Assuntos
Citrullus , Solo , Resistência Microbiana a Medicamentos , Fertilizantes , Fumigação , Genes Bacterianos , Rizosfera , Microbiologia do Solo
13.
Sci Total Environ ; 805: 150400, 2022 Jan 20.
Artigo em Inglês | MEDLINE | ID: mdl-34818769

RESUMO

Hyperaccumulating ecotypes of Sedum plants are promising Cd/Zn phytoextractors, with potential for leveraging its rhizospheric or endophytic microbiomes to improve phytoremediation efficiency. However, research of bacteria associated with Sedum at field scale is still lacking. Here, we presented a detailed investigation of the bacterial microbiome of hyperaccumulating Sedum ecotypes (S. alfredii and S. plumbizincicola) and a non-hyperaccumulating S. alfredii ecotype, which grow at different soil environments. Moreover, we evaluated the heavy metal uptake and translocation potential of Sedum plants at different locations. The results showed that both HE ecotypes, contrary to the NHE, were efficient for phytoremediation in mine areas and farmlands. For NHE plants, rhizosphere co-occurrence networks were more complex than the networks of other compartments, while networks of HE plants were more complex in bulk soil and roots. The proportion of positive correlations within co-occurrence networks was higher for the HE plants, suggesting a greater potential for mutualistic interactions. Plant compartment and location predominantly shaped the microbiome assembly, and Proteobacteria, Actinobacteria and Acidobacteria dominated the bacterial communities of Sedum plants. Keystone taxa related to Zn hyperaccumulation are similar to those related to Cd hyperaccumulation, and nine bacterial genera had significantly positive correlation with Cd/Zn hyperaccumulation. Taxa, linked to phytoremediation in both mine and farmland (i.e. Actinospica and Streptomyces from Actinobacteria), could be targets for further investigation of their ability to promote metal phytoremediation of Sedum species.


Assuntos
Sedum , Poluentes do Solo , Bactérias , Biodegradação Ambiental , Cádmio , Raízes de Plantas/química , Rizosfera , Poluentes do Solo/análise , Zinco
14.
Sci Total Environ ; 805: 150136, 2022 Jan 20.
Artigo em Inglês | MEDLINE | ID: mdl-34818799

RESUMO

Arid zones contain a diverse set of microbes capable of survival under dry conditions, some of which can form relationships with plants under drought stress conditions to improve plant health. We studied squash (Cucurbita pepo L.) root microbiome under historically arid and humid sites, both in situ and performing a common garden experiment. Plants were grown in soils from sites with different drought levels, using in situ collected soils as the microbial source. We described and analyzed bacterial diversity by 16S rRNA gene sequencing (N = 48) from the soil, rhizosphere, and endosphere. Proteobacteria were the most abundant phylum present in humid and arid samples, while Actinobacteriota abundance was higher in arid ones. The ß-diversity analyses showed split microbiomes between arid and humid microbiomes, and aridity and soil pH levels could explain it. These differences between humid and arid microbiomes were maintained in the common garden experiment, showing that it is possible to transplant in situ diversity to the greenhouse. We detected a total of 1009 bacterial genera; 199 exclusively associated with roots under arid conditions. By 16S and shotgun metagenomics, we identified dry-associated taxa such as Cellvibrio, Ensifer adhaerens, and Streptomyces flavovariabilis. With shotgun metagenomic sequencing of rhizospheres (N = 6), we identified 2969 protein families in the squash core metagenome and found an increased number of exclusively protein families from arid (924) than humid samples (158). We found arid conditions enriched genes involved in protein degradation and folding, oxidative stress, compatible solute synthesis, and ion pumps associated with osmotic regulation. Plant phenotyping allowed us to correlate bacterial communities with plant growth. Our study revealed that it is possible to evaluate microbiome diversity ex-situ and identify critical species and genes involved in plant-microbe interactions in historically arid locations.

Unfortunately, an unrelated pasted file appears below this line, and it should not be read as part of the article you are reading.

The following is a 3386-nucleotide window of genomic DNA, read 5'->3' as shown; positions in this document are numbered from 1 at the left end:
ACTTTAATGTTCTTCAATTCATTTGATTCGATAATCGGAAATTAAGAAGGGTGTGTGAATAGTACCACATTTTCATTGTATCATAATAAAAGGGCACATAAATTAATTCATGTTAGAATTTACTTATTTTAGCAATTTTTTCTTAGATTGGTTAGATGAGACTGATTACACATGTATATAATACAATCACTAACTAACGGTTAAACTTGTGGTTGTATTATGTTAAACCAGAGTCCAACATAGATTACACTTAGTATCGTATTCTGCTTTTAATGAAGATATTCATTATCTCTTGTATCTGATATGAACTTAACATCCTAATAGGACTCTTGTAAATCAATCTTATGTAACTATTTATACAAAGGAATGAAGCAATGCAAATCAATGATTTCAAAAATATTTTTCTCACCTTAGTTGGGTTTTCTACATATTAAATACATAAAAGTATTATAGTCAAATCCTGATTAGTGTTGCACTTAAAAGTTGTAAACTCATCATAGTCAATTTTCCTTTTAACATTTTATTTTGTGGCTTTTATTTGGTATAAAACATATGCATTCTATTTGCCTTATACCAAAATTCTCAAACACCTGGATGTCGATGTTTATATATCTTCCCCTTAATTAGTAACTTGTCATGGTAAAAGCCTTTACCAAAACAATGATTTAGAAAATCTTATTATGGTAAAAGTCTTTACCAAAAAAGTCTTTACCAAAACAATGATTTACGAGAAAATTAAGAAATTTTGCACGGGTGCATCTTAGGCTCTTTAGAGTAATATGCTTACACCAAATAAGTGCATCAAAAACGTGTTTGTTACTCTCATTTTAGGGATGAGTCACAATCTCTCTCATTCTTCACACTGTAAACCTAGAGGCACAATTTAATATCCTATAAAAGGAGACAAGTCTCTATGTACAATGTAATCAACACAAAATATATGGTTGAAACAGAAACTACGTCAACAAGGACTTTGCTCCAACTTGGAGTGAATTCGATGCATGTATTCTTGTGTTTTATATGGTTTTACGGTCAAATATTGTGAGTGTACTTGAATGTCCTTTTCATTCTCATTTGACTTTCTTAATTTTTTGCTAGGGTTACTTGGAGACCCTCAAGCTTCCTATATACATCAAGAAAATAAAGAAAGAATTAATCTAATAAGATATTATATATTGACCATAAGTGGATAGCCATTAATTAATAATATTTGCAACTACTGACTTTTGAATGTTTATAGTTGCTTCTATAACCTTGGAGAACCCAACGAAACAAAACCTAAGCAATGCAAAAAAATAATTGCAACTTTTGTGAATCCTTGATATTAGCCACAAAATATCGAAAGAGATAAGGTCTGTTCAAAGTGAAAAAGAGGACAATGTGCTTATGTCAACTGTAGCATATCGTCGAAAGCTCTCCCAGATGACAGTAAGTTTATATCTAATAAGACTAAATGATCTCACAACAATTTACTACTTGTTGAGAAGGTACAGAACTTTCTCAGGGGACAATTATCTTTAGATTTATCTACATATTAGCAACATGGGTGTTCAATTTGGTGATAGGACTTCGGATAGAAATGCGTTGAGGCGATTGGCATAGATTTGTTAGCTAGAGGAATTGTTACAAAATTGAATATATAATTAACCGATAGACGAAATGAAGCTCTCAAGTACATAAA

Assuntos
Cucurbita , Microbiota , Rhizobiaceae , Humanos , Metagenoma , Metagenômica , Raízes de Plantas , RNA Ribossômico 16S , Rizosfera , Microbiologia do Solo , Streptomyces
15.
Chemosphere ; 287(Pt 1): 132101, 2022 Jan.
Artigo em Inglês | MEDLINE | ID: mdl-34523446

RESUMO

Soilless revegetation is a promising method for ecological restoration of nonferrous metallic tailings because of its low-cost and eco-friendliness. However, revegetation is difficult to construct in the tailings due to the high heavy metal concentration, poor water retention capacity and low fertility. In this study, soilless revegetation was successfully carried out by using peat and bentonite amendments. The results showed that amendment addition significantly increased the F.elata seed germination percentage, plant length and fresh biomass by 14.9%-24.3%, 48.9%-90.4% and 51.9%-88.1%, respectively. Such improvements probably referred to the variation of rhizosphere tailing microecological characteristics. Amendment addition dramatically improved tailing available NPK by 39.76-102.13%, 2.69-40.81% and 2.42-20.02%, respectively, and reduced pH from alkaline to relative neutral. Besides, heavy metal bioavailability was significantly decreased that the acid soluble fraction decreased by 1.7%-11.5%, resulting in the reduction of heavy metal concentration in F.elata plant. Amendments also increased the rhizosphere tailing microbial species richness and the relative abundance of ecologically beneficial genera including Arthrobacter, Altererythrobacter and Bacillus. This study not only provided a green and efficient method for remediation of oligotrophic and high heavy metal contaminated nonferrous metallic tailing, but also demonstrated relevant mechanisms of amendment on promoting soilless revegetation.